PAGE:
The long train journeys yesterday gave me the luxurious opportunity to actually spend some time stitching, so I started working on the canvas work (/needlepoint) adaptation of my Noro knitting wool oak leaf design (see earlier entry for pic). This time I used 18ct canvas and Carrie’s Threads 6-ply cotton, which has given me a little more flexibility with the design, in terms of both colours and stitches.
I’m really pleased with the ‘knobbly’ effect of the acorn cups, and I think the purples work well as a contrasting background colour to the autumnal greens. I’m stitching the background area in freeform bargello. By this I mean that instead of following a fixed, charted (or standard) bargello pattern, I have actually used the base lines of the oak leaves as the starting bargello line, so that the background complements the foreground & emphasises its natural contours, rather than detracts with an entirely independent pattern. In terms of bargello, I am ignoring the acorns, and just following the contours of the leaves to avoid unnecessary complication in the pattern.
It’s a very relaxing form to work, as once the central design has been stitched (which in itself doesn’t take an incredible amount of reference to the chart given its 4-way repeat) there’s no need to refer to a chart at all – you literally just stitch the bargello around the outer edge of the leaves. I stopped after 2 rows, as I need to work out the placement of the border before I continue – but it was an ideal project to work on while travelling.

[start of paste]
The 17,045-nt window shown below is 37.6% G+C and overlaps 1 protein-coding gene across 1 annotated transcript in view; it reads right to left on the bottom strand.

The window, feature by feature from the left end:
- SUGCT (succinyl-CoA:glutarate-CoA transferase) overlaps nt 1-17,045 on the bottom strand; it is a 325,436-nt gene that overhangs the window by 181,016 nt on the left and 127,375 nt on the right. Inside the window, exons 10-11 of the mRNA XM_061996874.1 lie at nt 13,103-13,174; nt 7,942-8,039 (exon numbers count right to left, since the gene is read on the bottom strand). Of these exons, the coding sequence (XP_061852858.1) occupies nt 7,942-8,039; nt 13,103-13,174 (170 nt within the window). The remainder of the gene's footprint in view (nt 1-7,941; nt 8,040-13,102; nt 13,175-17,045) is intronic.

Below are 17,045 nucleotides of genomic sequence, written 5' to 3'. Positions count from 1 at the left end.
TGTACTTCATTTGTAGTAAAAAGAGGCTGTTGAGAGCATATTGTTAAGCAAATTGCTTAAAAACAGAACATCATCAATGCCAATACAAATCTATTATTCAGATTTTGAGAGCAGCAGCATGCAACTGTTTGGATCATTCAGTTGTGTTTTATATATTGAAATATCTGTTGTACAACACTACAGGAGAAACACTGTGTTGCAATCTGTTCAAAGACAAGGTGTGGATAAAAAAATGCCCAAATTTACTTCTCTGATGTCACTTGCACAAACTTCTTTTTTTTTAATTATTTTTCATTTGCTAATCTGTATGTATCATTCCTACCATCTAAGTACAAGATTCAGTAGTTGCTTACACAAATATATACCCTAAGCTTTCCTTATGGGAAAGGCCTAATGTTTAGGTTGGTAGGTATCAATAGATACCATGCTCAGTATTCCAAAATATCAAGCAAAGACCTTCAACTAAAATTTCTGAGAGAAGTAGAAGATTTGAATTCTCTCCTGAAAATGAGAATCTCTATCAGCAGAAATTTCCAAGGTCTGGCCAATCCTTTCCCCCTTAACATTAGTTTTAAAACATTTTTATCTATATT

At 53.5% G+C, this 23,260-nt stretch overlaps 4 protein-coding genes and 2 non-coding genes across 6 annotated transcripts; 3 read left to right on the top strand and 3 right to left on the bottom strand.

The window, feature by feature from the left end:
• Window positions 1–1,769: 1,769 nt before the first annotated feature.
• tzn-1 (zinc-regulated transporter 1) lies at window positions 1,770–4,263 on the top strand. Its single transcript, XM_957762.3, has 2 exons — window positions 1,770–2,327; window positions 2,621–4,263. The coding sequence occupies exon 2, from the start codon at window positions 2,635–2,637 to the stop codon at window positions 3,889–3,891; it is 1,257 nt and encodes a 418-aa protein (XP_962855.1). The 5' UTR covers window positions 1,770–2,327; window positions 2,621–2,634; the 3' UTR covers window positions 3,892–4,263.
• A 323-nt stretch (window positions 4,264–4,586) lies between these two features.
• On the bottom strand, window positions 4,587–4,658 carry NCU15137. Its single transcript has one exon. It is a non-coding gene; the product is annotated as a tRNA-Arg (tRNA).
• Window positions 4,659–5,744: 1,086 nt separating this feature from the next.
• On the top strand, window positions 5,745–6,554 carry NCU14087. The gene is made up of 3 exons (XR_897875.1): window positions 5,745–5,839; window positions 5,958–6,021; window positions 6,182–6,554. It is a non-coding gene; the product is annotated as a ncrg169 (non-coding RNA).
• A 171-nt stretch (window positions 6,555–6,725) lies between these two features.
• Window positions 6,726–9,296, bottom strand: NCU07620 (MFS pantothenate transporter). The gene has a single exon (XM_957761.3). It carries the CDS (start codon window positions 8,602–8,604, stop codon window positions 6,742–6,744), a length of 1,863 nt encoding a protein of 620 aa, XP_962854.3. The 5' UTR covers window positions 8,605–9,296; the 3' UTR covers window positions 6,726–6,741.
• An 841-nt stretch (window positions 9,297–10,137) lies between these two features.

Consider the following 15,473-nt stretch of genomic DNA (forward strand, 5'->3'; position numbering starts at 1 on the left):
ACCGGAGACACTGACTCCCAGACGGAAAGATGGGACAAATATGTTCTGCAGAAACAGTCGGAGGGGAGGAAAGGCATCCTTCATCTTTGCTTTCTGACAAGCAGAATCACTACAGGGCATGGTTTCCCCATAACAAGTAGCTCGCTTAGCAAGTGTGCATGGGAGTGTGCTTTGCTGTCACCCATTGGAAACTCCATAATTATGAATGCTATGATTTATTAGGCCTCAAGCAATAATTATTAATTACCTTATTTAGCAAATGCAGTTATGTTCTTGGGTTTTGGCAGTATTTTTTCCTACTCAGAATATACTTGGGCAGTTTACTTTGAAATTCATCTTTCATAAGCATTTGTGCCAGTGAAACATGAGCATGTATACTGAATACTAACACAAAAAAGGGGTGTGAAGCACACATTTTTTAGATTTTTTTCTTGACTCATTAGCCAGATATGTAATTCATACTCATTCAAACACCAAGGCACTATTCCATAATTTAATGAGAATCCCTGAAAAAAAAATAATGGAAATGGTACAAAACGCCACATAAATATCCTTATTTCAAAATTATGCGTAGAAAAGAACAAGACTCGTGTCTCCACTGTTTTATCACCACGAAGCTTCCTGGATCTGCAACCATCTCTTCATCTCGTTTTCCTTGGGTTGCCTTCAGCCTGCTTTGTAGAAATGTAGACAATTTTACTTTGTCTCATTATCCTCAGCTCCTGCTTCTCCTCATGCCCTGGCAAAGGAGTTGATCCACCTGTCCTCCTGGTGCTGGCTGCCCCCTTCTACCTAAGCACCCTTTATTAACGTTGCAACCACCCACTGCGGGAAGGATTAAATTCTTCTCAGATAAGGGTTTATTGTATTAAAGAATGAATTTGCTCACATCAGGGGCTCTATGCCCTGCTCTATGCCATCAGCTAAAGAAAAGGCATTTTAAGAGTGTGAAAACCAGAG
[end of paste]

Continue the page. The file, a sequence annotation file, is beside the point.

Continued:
I must confess I am a little annoyed with myself, as I got married earlier this year, and the theme of our wedding stationery was oak leaves (based on a verse about the oak and the cypress from Kahlil Gibran that we used in our vows). I had wanted to stitch a design to use, but at the time – with all the other wedding organisation pressures – I just didn’t have the time or inspiration. In the end, I drew a design, instead, which is – actually, essentially, anyway – a freeform bargello design, and we used the coloured ink drawing onthe stationery, instead. I’m annoyed now, because I seem to have oak leaf stitch patterns practically dripping from my fingers – I just couldn’t do it at the time when it would have been quite appropriate. Still, it doesn’t mean I can’t go back to the wedding stationery design and re-interpret it for stitch now, and I hadn’t thought about that until I began writing this, but I think, actually, I will. That’s that settled, then!